On the Code Ownership
Code ownership is a smell, and we need to avoid it. When several developers contribute to the same codebase, several great minds are thinking of the same problem, which eventually results in a better solution. On the opposite side of the spectrum, with strong code ownership, you inevitably end up with a code that is easier to rewrite than to understand by others.
I took this as granted until I came across a Microsoft research that contradicted my common sense. They showed that code ownership results in higher code quality and fewer bugs.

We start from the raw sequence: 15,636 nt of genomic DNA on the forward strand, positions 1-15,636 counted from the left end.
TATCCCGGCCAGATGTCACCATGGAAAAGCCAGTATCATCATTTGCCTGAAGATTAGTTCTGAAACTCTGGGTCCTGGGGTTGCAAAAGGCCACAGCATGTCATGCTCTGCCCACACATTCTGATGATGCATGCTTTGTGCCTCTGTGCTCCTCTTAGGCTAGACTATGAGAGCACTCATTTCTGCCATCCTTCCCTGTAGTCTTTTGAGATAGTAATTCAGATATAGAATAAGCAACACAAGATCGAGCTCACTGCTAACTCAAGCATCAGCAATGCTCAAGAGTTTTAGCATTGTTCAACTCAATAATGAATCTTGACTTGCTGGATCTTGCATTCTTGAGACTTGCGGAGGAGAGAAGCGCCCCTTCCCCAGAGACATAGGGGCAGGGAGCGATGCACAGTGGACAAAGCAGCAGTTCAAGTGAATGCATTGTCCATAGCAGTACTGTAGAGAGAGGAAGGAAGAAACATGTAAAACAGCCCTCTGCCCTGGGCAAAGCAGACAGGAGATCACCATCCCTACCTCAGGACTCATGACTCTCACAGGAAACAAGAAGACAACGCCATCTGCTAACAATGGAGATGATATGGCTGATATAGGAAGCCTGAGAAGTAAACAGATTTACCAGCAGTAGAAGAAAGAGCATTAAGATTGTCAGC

Code ownership and software quality
That the more engineers modify a file, the higher the number of bugs that are linked to this file and that if there is one primary contributor, the chances for a file to be buggy decreases significantly.
Looking further, I found out that researches and practitioners went to both extremes. There is more to read at https://wiki.c2.com/?CodeOwnership.
I wish I could culminate this post with an elegant theory or at least a rule of thumb that would embrace both points of view, but nothing beyond helpless “it all depends” and “the truth lies somewhere in between” comes to mind. I keep this question open to myself.